taijiquan: rooted in a Taoist view of nature

In several posts, I’ve touched on the roots of Taijiquan (Tai Chi Chuan) in Taoism.   Taijiquan is a great way to put Taoist philosophical principles into practice, to make these principles a part of you, and to internalize them as your natural way of responding to the world.  I follow the terrific blog of Chenjiagou Taijiquan GB, written by David Gaffney, an author of The Essence of Taijiquan.  I recently read a post (26 August 2012), reprinted immediately below, in which Gaffney eloquently discusses the relationship between Taijiquan and Taoism (Daoism):

“Natural is the First Principle

The Daoist sage Zhuangzi advised – “It takes a long time to do a thing properly… Follow with whatever happens and let your mind be free; stay centred by accepting whatever you are doing. This is the ultimate… It is best to leave everything to work naturally…” Chen Fake is reported to have frequently advised his students to ting qi ziran, literally to “listen to nature” or perhaps more accurately to “go with what is natural”.

During my recent visit to the USA I had the good fortune to visit the pristine wilderness of the Olympic National Park’s temperate rainforests.  On the flight back to the UK I reread the following passage from The Essence of Taijiquan:

‘Taijiquan is rooted in Daoist philosophy. Daoist thinking holds that nature is as it is and that within the cosmos everything has its natural place and function. This can only be distorted and misunderstood when it is defined, labelled or evaluated. “The object of human wisdom is to fall in line with the Dao or the ways and laws of nature and live in harmony with them”. Trying too hard is the surest way not to achieve – for example the Taijiquan practitioner who makes the mistake of “trying” to relax instead of just relaxing. Generations of teachers have instructed their students to practice according to the correct principles and let nature take its course’.

It is important to be clear what it is we are trying to achieve in our Taijiquan practice. Take the training method of zhan zhuang (standing post) – why do we do this exercise?

-mental calmness
-postural awareness & structural integrity
-lower body stability,/upper body lightness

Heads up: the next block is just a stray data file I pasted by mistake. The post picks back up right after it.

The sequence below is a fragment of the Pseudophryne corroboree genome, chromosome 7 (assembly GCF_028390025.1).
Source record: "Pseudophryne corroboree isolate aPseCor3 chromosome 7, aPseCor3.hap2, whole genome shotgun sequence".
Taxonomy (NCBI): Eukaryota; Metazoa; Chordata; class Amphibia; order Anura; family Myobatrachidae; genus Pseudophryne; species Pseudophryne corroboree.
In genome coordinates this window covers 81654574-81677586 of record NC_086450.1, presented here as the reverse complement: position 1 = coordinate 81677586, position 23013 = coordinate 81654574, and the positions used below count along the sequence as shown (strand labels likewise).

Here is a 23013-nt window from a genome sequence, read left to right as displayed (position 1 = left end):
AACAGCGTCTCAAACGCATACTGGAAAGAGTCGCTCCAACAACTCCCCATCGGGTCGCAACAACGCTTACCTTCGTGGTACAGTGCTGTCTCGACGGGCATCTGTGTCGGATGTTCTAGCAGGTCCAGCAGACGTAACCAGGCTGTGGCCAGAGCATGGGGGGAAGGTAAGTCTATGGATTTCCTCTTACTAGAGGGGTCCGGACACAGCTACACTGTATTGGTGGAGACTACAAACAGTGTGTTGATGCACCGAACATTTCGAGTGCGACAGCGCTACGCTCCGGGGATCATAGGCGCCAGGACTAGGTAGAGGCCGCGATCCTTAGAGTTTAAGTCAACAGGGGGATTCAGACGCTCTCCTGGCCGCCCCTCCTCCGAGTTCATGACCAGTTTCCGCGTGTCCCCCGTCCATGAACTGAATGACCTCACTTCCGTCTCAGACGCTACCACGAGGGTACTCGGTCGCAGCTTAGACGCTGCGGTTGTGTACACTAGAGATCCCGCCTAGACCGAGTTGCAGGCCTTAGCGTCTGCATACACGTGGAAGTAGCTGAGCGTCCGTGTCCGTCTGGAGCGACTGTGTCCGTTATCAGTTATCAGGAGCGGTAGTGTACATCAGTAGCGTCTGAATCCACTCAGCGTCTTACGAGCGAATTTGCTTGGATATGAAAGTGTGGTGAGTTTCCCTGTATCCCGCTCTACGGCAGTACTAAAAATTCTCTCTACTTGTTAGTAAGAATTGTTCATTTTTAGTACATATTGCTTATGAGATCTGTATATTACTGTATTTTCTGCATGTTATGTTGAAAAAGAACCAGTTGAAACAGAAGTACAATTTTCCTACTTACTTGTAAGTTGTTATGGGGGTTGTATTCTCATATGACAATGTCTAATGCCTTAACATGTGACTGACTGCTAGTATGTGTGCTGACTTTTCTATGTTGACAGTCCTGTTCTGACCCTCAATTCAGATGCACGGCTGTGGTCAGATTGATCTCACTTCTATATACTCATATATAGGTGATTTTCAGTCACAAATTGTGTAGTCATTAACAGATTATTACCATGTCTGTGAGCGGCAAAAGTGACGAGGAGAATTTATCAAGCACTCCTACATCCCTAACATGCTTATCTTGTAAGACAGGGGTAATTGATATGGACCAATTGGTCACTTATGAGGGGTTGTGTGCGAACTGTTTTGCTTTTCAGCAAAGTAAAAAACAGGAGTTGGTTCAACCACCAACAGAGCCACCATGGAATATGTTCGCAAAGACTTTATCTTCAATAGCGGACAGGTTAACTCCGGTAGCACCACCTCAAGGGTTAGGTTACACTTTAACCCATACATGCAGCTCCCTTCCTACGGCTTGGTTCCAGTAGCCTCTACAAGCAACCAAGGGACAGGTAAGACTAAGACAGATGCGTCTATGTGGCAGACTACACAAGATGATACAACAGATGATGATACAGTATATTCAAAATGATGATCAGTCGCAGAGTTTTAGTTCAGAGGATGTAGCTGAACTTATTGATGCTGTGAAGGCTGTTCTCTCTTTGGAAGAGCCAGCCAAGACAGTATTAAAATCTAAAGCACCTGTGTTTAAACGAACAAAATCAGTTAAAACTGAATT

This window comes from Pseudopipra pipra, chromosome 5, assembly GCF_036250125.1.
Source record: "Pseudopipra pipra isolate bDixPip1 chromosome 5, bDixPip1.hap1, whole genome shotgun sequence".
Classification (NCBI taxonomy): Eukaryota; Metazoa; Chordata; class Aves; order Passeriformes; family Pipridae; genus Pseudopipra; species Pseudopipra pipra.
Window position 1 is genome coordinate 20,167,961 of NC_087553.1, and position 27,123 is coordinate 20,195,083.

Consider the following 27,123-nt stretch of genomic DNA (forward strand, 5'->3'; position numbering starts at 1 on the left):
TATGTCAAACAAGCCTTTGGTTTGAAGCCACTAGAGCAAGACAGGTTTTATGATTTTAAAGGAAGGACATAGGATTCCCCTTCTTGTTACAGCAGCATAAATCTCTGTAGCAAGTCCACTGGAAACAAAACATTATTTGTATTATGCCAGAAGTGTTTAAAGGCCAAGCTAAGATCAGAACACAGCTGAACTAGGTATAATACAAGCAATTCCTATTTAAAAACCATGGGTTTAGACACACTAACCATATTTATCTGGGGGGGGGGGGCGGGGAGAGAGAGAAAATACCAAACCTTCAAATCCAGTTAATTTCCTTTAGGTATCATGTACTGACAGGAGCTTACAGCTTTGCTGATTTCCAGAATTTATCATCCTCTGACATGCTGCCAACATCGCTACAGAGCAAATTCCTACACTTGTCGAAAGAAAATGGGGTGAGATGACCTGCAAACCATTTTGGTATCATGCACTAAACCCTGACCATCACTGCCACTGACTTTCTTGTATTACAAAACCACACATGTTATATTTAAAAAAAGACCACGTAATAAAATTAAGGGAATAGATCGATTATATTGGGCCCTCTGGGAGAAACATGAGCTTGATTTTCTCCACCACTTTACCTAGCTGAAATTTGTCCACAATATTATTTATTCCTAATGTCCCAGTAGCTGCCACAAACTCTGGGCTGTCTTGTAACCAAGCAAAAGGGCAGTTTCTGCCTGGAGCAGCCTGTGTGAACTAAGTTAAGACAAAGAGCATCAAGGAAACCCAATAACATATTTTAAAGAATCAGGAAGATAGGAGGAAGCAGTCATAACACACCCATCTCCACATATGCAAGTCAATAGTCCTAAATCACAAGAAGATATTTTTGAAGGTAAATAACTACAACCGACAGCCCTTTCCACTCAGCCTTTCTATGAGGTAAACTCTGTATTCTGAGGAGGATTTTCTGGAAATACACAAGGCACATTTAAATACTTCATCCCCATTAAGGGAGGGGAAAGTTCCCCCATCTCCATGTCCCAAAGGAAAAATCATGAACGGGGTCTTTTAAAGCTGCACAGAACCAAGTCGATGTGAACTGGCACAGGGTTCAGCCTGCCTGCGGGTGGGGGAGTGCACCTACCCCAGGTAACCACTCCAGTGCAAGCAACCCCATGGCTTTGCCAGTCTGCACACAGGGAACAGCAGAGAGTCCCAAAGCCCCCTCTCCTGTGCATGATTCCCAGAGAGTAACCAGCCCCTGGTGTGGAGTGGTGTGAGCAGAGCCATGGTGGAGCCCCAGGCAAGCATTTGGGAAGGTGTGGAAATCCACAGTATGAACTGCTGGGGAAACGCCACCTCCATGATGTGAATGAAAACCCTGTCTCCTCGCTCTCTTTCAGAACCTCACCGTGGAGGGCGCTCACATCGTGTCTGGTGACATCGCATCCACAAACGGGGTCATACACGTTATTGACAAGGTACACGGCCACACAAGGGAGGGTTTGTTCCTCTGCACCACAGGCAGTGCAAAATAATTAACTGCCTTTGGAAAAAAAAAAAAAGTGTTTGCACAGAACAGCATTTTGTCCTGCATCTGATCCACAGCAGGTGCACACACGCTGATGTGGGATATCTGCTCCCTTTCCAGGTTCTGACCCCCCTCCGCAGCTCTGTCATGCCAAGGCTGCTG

-etc etc

Every Taijiquan student knows this, but how many achieve it? A saying in the Taijiquan classics states that we must go through the process of calming the mind – from this the emotions become stilled – from this the body begins to relax. An inevitable and inviolable sequence. Watch the masters standing – they look comfortable, often stirring slightly, readjusting their positions – clear in what they are trying to achieve. Contrast this with many people who turn standing into a kind of penance. Is someone standing rigid and unmoving really engaging with this process (calm mind/emotional stillness/bodily relaxation)?

It is important to sometimes let go of the desire to over-analyse. Get back to nature and experience its forces instead of reading about them. For a short time perhaps see the world a little more like the Daoists whose thinking shaped the art we practise:

Back to the forest.- the concentric circles within the trunk of a fallen 400 year old tree aptly illustrates the idea of inward to outward expansion (Taijiquan’s peng jin). Also the layers of circularity hidden within the straightness of the trunk.

– trying to cross the Queets River my legs were taken by the power of the water. Not in a predictable direct push, but in a swirling uprooting motion – instantly finding any weakness of balance or moment of indecision as I try to find a firm foothold.

– watching the branches of the 10,000 year old forest move with the breeze – neither before nor after – neither purposive nor pre-emptive -but exactly in accord.  Isn’t this a perfect example of Taijiquan’s listening skill or ting jin?

Respect to our friend and guide Kevin Fetherson (right) – ecologist/professor/man of the forest – for a great wilderness Taiji lesson.”

Re-printed from the blog of Chenjiagou Taijiquan GB, with permission of David Gaffney.

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One Response to “taijiquan: rooted in a Taoist view of nature”

  1. goodchipoet Says:

    Reblogged this on Yellow Jade Alchemist and commented:
    A great read, by Aspiring Taoist blog.

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